6. What the heck is that? Some weird shape in the lower left. Either my lens cap wasn’t oriented correctly or something else crept into the frame. I cropped to 8×10 aspect and eliminated this distracting element.
This image sat on my hard drive for about 10 months before I attempt to work on it. The original just looked so terrible that I almost never saw its potential. I’m glad I gave it a second look!
About the Hana Highway or The Road to Hana
Maui’s famous road of twist and turns and over 600 turns within 52 miles plus forty something one lane bridges makes for an adventure of a lifetime. Every turn is another stunning view be it waterfall, jungle or seaside cliff plunging down into the ocean. I’ve been on the Beartooth Highway in Montana which traverses a mountain range and I’ve driving up Mt. Washington in the White Mountains of New Hampshire but neither road prepared me for the crazy roller coaster ride that is the Hana Highway. At some points the road has a posted speed limit of 10 miles an hour because you simply can not see what’s coming around the bend ahead of you. Other times as the passenger you can literally stick your hand out the window and touch the cliff wall. Add to this the limited parking at popular stops, the back up of cars behind you and the local flying down the road in late model pickup trucks full of coconuts and it adds up to the true white knuckle ride.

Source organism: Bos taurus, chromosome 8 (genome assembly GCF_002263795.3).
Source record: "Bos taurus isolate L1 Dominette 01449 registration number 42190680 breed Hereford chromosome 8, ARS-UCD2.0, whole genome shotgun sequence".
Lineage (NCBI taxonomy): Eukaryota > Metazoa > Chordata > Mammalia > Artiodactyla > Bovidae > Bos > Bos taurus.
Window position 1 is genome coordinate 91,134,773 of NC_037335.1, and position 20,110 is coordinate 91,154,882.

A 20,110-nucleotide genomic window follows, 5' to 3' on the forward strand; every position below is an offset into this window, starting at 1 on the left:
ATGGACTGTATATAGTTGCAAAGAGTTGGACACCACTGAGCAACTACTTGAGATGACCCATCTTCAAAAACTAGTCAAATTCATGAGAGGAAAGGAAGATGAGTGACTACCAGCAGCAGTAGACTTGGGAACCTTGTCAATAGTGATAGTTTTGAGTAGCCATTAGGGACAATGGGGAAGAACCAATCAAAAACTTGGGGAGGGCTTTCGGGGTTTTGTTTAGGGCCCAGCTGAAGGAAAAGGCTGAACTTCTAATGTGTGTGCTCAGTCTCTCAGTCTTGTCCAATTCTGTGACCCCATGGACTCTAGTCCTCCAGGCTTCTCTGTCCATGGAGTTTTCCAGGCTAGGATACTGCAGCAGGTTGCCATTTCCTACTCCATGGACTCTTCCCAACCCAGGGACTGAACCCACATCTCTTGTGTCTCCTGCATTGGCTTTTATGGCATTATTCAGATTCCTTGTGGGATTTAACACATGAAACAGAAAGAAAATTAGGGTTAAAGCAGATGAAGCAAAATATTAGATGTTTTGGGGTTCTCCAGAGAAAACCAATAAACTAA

The maps all warn people not to travel beyond Hana. But rather to stay over (very much recommended) or head back the way you came preferably before it gets dark. Some rental car companies even state that you can’t take their cars on the other side. Mostly I think because they don’t want to have to send a repair truck to find you if you get stuck. We didn’t head the warning….
…Wanting to see the sun setting on other side of the island we headed out in our little lawnmower of a compact car and wished we had brought along some window cleaner. One stretch of the road hugs a series of sea cliffs that plunge down to the ocean. How anyone in their right mind thought they could build a road here is beyond me. Besides the terror of the drop off and the rough road conditions, at one point we turned the corner to be blinded by the setting sun. We couldn’t see a thing! Right at the point of a hairpin turn. Thank goodness no one was following us or they’d have slammed into the back of us and probably shoved us off the cliff.
I was glad we ventured on the backside because we were able to see this amazing church just as the sun was setting.